In 1986 Rush and Metallica were representing very different ends of the rock/metal spectrum. Having gradually lowered themselves into the AOR synthesizer-dominated musical waters, Rush were almost neck deep while Metallica were getting faster and heavier with each release. The two worlds almost collided in the mid-’80s as Geddy Lee and the yet-to-be kings of thrash discussed working together and having Lee produce their follow-up to Ride the Lightning.
When Noisey asked about the old rumor, the Rush frontman replied, “It’s sort of true. There was some discussion [with Metallica drummer Lars Ulrich], back in the day, about working with them. This was before Master Of Puppets came out, I think. There was talk, you know.” Detailing his connection with the band, he went on, “I was friends with their management, and I met Lars back in England. I remember going to see them here in Toronto when they played at the Masonic Temple. That’s when the original bass player [Cliff Burton] was still happening. You know, before that tragedy. And, you know, we talked about it, and I liked their band a lot at that time. But it just never came together.”
Admittedly, Lee isn’t a big fan of metal and he continued, saying, “I don’t listen to a lot of metal. Even though there’s an aspect of our sound that can be quite metal, I sort of attribute it more to early metal, in the way that [Led] Zeppelin were metal and in the way that Black Sabbath were metal and Blue Cheer were metal. And that’s the sort of tradition of metal that we took on.” Circling back to the thrash act, he stated, “I like Metallica. I’ve got great respect for them. But you won’t hear too much speed metal or death metal in my house.”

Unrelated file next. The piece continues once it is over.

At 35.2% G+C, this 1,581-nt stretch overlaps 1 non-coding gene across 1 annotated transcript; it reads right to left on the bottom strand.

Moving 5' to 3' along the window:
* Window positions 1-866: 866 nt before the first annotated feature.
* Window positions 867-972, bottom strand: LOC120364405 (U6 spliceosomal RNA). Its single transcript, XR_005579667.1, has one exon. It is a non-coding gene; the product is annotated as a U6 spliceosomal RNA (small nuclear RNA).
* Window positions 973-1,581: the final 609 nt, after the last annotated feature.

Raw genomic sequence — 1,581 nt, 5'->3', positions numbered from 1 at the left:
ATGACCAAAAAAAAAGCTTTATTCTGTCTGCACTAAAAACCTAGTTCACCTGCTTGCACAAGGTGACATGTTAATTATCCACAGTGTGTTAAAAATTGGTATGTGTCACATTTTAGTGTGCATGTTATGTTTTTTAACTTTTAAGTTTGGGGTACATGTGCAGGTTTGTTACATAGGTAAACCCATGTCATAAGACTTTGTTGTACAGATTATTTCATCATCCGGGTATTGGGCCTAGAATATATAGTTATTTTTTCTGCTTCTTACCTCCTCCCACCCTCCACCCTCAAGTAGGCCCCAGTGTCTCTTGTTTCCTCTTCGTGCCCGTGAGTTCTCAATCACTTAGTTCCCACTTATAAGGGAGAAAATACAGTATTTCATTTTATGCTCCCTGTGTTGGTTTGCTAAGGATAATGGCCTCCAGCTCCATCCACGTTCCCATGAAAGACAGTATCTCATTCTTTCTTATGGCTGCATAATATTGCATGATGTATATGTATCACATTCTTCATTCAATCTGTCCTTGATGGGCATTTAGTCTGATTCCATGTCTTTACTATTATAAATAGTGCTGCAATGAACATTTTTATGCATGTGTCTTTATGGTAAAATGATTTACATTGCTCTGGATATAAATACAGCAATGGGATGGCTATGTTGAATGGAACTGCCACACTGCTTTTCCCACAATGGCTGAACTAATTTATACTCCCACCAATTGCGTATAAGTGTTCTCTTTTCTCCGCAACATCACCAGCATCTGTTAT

Though Master of Puppets only reached No. 29 on the Billboard 200 chart, the album has been certified platinum six times by the RIAA since its early 1986 release. The album contains some of the Metallica’s biggest songs, including the monstrous title track, “Battery,” “Welcome Home (Sanitarium)” and the epic instrumental “Orion.”
Here, Lee is focused on the past, but recent issues have thrust the question of Rush’s future into the spotlight. The band’s drummer, the iconic Neil Peart, recently made allusions to the fact that he has retired after much speculation that Rush would be scaling back the demanding regimen of their tours. The next day, Lee said Peart’s words were taken out of context. For now, the future of Rush, or at least their touring, hangs in the balance.
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